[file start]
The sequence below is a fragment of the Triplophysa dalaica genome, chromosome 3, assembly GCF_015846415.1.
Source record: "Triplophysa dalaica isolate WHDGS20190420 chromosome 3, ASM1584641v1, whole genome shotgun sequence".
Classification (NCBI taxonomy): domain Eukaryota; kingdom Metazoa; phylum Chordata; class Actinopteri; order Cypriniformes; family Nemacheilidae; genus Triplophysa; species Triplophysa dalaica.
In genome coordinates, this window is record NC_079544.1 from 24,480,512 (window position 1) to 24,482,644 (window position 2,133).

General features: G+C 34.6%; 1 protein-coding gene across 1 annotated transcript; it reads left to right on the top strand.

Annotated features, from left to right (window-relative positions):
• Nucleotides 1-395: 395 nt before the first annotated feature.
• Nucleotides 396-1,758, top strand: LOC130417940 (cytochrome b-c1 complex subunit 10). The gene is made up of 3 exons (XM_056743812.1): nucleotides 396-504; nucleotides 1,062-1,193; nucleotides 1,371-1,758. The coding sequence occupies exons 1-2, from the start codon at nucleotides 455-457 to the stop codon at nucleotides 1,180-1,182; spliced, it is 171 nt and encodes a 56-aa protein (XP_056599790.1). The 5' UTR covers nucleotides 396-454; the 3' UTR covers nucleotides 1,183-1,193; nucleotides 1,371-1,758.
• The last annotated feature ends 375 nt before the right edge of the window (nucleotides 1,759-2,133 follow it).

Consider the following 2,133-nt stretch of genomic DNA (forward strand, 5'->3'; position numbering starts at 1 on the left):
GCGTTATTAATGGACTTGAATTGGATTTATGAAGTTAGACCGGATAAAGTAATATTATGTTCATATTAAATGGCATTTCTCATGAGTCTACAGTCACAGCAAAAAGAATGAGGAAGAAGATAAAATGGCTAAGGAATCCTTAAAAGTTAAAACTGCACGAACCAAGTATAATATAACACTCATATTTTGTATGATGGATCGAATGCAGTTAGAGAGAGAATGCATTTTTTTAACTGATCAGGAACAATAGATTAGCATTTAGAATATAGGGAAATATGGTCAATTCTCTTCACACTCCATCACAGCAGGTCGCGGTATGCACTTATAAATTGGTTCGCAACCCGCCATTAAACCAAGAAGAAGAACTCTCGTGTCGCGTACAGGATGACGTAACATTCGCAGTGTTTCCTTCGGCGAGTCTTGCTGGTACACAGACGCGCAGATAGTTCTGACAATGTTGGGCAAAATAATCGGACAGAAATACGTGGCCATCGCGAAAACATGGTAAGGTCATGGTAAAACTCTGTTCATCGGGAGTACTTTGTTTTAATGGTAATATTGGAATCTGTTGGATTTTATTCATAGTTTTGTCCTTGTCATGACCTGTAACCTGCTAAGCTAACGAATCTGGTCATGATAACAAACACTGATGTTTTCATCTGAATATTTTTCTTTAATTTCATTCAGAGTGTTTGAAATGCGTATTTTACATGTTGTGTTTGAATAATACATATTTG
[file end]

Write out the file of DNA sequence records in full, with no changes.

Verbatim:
The sequence below is a fragment of the Triplophysa dalaica genome, chromosome 3, assembly GCF_015846415.1.
Source record: "Triplophysa dalaica isolate WHDGS20190420 chromosome 3, ASM1584641v1, whole genome shotgun sequence".
Classification (NCBI taxonomy): domain Eukaryota; kingdom Metazoa; phylum Chordata; class Actinopteri; order Cypriniformes; family Nemacheilidae; genus Triplophysa; species Triplophysa dalaica.
In genome coordinates, this window is record NC_079544.1 from 24,480,512 (window position 1) to 24,482,644 (window position 2,133).

General features: G+C 34.6%; 1 protein-coding gene across 1 annotated transcript; it reads left to right on the top strand.

Annotated features, from left to right (window-relative positions):
• Nucleotides 1-395: 395 nt before the first annotated feature.
• Nucleotides 396-1,758, top strand: LOC130417940 (cytochrome b-c1 complex subunit 10). The gene is made up of 3 exons (XM_056743812.1): nucleotides 396-504; nucleotides 1,062-1,193; nucleotides 1,371-1,758. The coding sequence occupies exons 1-2, from the start codon at nucleotides 455-457 to the stop codon at nucleotides 1,180-1,182; spliced, it is 171 nt and encodes a 56-aa protein (XP_056599790.1). The 5' UTR covers nucleotides 396-454; the 3' UTR covers nucleotides 1,183-1,193; nucleotides 1,371-1,758.
• The last annotated feature ends 375 nt before the right edge of the window (nucleotides 1,759-2,133 follow it).

Consider the following 2,133-nt stretch of genomic DNA (forward strand, 5'->3'; position numbering starts at 1 on the left):
GCGTTATTAATGGACTTGAATTGGATTTATGAAGTTAGACCGGATAAAGTAATATTATGTTCATATTAAATGGCATTTCTCATGAGTCTACAGTCACAGCAAAAAGAATGAGGAAGAAGATAAAATGGCTAAGGAATCCTTAAAAGTTAAAACTGCACGAACCAAGTATAATATAACACTCATATTTTGTATGATGGATCGAATGCAGTTAGAGAGAGAATGCATTTTTTTAACTGATCAGGAACAATAGATTAGCATTTAGAATATAGGGAAATATGGTCAATTCTCTTCACACTCCATCACAGCAGGTCGCGGTATGCACTTATAAATTGGTTCGCAACCCGCCATTAAACCAAGAAGAAGAACTCTCGTGTCGCGTACAGGATGACGTAACATTCGCAGTGTTTCCTTCGGCGAGTCTTGCTGGTACACAGACGCGCAGATAGTTCTGACAATGTTGGGCAAAATAATCGGACAGAAATACGTGGCCATCGCGAAAACATGGTAAGGTCATGGTAAAACTCTGTTCATCGGGAGTACTTTGTTTTAATGGTAATATTGGAATCTGTTGGATTTTATTCATAGTTTTGTCCTTGTCATGACCTGTAACCTGCTAAGCTAACGAATCTGGTCATGATAACAAACACTGATGTTTTCATCTGAATATTTTTCTTTAATTTCATTCAGAGTGTTTGAAATGCGTATTTTACATGTTGTGTTTGAATAATACATATTTG